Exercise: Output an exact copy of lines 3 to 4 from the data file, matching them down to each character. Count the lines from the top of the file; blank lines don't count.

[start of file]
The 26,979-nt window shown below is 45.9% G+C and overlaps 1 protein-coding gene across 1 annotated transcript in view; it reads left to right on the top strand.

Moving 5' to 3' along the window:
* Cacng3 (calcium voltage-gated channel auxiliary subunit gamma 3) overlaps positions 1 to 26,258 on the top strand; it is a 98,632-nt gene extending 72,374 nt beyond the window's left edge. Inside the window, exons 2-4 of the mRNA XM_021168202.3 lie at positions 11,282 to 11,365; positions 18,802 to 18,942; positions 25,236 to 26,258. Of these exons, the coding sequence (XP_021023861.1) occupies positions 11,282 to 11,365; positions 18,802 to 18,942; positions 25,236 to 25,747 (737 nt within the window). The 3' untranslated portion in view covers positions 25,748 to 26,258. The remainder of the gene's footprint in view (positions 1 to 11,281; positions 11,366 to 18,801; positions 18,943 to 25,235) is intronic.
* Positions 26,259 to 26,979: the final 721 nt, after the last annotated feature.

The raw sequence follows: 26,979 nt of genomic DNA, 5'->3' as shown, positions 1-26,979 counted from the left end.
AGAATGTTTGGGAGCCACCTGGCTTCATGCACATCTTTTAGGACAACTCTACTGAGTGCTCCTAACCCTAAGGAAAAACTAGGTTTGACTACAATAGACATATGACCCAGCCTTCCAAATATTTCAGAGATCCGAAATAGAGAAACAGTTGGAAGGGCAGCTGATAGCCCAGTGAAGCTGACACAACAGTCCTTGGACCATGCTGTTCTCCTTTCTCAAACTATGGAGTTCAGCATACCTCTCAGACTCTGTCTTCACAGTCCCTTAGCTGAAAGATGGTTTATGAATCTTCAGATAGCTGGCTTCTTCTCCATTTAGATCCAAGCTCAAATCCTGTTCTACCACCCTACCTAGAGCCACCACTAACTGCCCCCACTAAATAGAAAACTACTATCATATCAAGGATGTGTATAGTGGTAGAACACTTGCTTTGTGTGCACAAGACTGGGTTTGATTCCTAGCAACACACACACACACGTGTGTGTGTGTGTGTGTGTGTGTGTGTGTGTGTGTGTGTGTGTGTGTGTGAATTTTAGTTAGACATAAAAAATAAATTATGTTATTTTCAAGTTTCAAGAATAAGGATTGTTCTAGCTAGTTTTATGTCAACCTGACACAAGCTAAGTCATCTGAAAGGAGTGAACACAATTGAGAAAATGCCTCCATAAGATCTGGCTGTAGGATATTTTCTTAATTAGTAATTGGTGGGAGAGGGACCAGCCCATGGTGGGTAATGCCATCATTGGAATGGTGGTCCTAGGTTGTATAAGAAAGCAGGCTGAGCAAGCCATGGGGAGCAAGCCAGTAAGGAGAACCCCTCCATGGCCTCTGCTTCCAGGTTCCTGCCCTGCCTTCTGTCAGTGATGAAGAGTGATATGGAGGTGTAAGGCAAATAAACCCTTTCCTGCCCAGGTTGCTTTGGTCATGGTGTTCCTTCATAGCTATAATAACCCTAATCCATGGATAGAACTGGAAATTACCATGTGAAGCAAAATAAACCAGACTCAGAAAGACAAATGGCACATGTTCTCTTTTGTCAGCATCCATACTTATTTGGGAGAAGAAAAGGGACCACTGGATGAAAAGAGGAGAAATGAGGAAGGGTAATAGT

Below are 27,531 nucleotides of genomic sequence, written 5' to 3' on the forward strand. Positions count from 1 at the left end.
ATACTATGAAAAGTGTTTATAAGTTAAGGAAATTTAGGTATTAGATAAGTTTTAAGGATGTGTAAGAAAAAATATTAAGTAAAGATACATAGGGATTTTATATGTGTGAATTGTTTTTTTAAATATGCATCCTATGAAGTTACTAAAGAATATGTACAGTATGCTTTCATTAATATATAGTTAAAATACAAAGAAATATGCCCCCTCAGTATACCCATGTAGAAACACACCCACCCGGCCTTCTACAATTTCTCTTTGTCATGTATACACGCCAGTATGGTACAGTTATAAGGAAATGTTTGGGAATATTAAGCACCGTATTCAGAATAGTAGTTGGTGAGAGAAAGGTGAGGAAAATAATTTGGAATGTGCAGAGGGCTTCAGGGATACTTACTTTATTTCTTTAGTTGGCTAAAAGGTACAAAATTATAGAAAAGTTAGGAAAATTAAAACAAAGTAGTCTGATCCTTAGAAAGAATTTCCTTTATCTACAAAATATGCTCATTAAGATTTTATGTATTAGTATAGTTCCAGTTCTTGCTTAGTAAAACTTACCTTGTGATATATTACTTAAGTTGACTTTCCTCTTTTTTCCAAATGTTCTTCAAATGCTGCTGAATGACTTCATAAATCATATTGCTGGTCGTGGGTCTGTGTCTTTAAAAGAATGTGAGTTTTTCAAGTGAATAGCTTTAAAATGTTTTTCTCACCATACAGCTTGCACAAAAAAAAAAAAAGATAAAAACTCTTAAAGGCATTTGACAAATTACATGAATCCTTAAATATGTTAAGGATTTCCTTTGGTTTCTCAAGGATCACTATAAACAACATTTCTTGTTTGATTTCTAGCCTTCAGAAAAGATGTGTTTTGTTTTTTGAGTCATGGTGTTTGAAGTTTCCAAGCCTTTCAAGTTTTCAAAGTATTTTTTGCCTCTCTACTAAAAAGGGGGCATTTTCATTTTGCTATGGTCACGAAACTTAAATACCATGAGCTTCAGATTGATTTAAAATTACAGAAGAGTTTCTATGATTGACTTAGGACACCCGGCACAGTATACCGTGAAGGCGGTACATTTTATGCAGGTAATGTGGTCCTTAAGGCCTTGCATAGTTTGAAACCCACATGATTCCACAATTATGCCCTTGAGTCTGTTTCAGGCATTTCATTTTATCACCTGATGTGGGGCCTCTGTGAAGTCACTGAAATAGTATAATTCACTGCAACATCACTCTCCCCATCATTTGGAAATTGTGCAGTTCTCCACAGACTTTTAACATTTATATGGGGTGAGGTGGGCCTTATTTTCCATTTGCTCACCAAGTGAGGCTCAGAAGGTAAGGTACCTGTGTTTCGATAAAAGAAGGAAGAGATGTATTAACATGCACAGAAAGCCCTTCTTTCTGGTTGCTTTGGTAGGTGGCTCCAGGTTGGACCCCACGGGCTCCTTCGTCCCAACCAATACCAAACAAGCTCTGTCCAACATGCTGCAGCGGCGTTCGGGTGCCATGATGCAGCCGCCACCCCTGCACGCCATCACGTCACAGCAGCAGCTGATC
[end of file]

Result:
* Cacng3 (calcium voltage-gated channel auxiliary subunit gamma 3) overlaps positions 1 to 26,258 on the top strand; it is a 98,632-nt gene extending 72,374 nt beyond the window's left edge. Inside the window, exons 2-4 of the mRNA XM_021168202.3 lie at positions 11,282 to 11,365; positions 18,802 to 18,942; positions 25,236 to 26,258. Of these exons, the coding sequence (XP_021023861.1) occupies positions 11,282 to 11,365; positions 18,802 to 18,942; positions 25,236 to 25,747 (737 nt within the window). The 3' untranslated portion in view covers positions 25,748 to 26,258. The remainder of the gene's footprint in view (positions 1 to 11,281; positions 11,366 to 18,801; positions 18,943 to 25,235) is intronic.
* Positions 26,259 to 26,979: the final 721 nt, after the last annotated feature.